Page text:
Rabu, 15 Januari 2014

Art Licensing: 2014 Atlanta Gift Show - the amazing AmericasMart campus

This is the first in several articles about the 2014 Atlanta International Gift & Home Furnishing Market that sells product to retail stores. The January and July Atlanta Gift Show each year is the largest in the United States and held at the AmericasMart campus in downtown Atlanta, Georgia. It has more than 1400 permanent showrooms and during the shows 2500 temporary booths housed in three buildings (sometimes called four buildings because of the addition to building two). The above picture of the 774 page tome of the buyer's guide attests to how many companies showed their products to buyers. Note: This year the Mart installed free WiFi in all buildings and floors. As you would expect, not all areas had a strong signal and so the speed and connections were sometimes iffy. The Mart also installed an app that could be used with smart phones and tablets for locating exhibitors. I found the app not reliable, slow and difficult to use on my iPad so I finally gave up and instead used the buyers guide.

Artists attending this show get contact information, meet with art/licensing directors to show their art for licensing consideration, and get inspiration by looking at all the products. Because the show is a wholesale trade show for buyers, artists are only allowed to attend if they qualify for the Marts admission policy. Artists can be a guest of a company exhibiting at the show*, a guest of a buyer attending the show, a buyer if the artist owns a business and qualifies as a buyer, as press (some bloggers have been able to quality), or as a rep for several artists. To find out more about qualifying, read "Admission Policies" and "Press Registration / Credentials".

* If an artist has a licensing deal with a manufacturer exhibiting at the show, the manufacturer normally is willing to get the artist a badge to attend the show.

Connecting bridges among the three buildings on certain floors allow show attendees to walk among the buildings without going outdoors. Shown in the photo are the bridges between building 1 and 2.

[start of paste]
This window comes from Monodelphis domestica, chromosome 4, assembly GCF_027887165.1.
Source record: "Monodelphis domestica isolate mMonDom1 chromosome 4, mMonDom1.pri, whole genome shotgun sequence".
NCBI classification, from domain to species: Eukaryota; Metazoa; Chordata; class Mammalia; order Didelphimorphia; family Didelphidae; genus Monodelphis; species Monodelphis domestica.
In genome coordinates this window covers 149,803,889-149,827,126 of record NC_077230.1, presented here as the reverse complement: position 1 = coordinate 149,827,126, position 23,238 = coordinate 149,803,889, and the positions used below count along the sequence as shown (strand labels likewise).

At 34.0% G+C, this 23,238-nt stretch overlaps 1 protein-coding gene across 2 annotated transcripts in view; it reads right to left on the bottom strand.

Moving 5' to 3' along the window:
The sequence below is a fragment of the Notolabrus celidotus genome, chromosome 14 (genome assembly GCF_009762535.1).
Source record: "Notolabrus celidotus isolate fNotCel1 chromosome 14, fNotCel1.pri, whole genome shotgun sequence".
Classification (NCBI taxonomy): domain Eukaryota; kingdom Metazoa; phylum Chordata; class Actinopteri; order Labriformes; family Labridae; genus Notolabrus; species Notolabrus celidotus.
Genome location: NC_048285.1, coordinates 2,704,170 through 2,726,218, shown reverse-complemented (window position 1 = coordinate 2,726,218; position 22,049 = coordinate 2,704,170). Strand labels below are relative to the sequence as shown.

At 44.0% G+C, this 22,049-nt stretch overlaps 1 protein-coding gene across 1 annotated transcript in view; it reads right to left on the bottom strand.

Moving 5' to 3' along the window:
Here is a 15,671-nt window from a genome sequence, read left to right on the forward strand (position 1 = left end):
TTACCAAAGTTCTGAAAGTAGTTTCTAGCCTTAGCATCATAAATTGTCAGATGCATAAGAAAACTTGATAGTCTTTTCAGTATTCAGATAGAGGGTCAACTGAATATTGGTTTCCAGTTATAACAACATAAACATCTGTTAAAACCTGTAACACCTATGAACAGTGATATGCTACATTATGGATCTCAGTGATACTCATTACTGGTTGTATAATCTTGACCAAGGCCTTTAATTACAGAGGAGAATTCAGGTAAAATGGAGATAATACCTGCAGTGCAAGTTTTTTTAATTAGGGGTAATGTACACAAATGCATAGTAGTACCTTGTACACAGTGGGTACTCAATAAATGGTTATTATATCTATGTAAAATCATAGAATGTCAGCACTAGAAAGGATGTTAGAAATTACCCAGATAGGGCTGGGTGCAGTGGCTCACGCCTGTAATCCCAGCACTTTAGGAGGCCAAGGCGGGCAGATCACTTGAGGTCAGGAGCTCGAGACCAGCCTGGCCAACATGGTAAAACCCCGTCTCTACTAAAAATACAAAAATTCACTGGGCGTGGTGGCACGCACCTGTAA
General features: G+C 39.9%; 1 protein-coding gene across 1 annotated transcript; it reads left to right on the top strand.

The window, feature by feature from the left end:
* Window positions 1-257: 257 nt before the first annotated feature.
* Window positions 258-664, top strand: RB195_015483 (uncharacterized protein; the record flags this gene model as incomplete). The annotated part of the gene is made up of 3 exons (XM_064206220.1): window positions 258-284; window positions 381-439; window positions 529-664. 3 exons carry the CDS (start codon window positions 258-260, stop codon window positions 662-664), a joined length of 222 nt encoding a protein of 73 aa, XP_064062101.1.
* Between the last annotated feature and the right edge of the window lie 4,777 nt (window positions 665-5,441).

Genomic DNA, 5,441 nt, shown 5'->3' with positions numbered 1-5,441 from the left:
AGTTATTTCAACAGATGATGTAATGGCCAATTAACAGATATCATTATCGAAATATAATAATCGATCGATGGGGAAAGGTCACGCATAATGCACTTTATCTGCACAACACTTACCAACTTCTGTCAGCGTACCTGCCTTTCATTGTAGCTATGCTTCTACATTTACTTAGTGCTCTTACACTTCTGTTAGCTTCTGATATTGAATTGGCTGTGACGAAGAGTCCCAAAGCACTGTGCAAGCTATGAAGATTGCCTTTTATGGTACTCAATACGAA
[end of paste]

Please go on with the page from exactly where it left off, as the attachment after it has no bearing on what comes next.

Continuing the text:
The AmerciasMart campus is huge. Building One has 23 floors, Building Two has 18 floors, and Building Three has 15 floors. The above schematic of the buildings show what floors the bridges connect to what buildings and a general description of what products are in the showrooms on each floor. Building One has showrooms of home and rug, furniture and linens, home design and d├ęcor, and holiday and floral. Building Two showrooms have gift and home, and outdoor / indoor products. This building has most of the companies that license art. Building Three has showrooms of apparel and jewelry. Temporary exhibiting booths are on certain floors in all three buildings.
The elevators especially in Building Two are used a lot and not the fastest way to go from one floor to another. So many people use the escalators or even the stairs. The above schematic shows the location of the elevators, escalators and showrooms on floor six Building Two. Floor six tends to have the heaviest traffic in Building Two probably because one set of escalators stop at this floor. To go up to the other floors a person needs to walk across to the other side of the building to get to the escalators that go higher. Traversing Building Two and looking for certain showroom numbers are frustrating because of the addition to the building and enlarging floors six, seven, eight, nine and ten. The showroom numbering system is no longer sequential. A person walking down an aisle toward a destination of for example showroom 631 discover that all a sudden the showroom numbers changed from 627 to 685. The only way to find showroom 631 is to look at the floor schematic.

Not all exhibitors license art or products. Some companies have no art on their products, some have the art on them but do not license the art, and some are distributors that represent various manufacturers that may or may not license the art on the products. So if you feel your art is a good fit for the company product line, it means asking if they license art. I was very surprised that many more exhibitors than I expected do license art. And, some were even willing to look at art when I asked for contact information. In situations like that, it is imperative to have your art on an iPad because not all exhibitors have room for a table to spread out a portfolio. With an iPad, art can be flipped through quickly while standing.

Related articles:
Art Licensing Editorial: 2014 Atlanta Gift Show - insights on walking the show

Art Licensing Editorial: 2014 Atlanta Gift Show - trends


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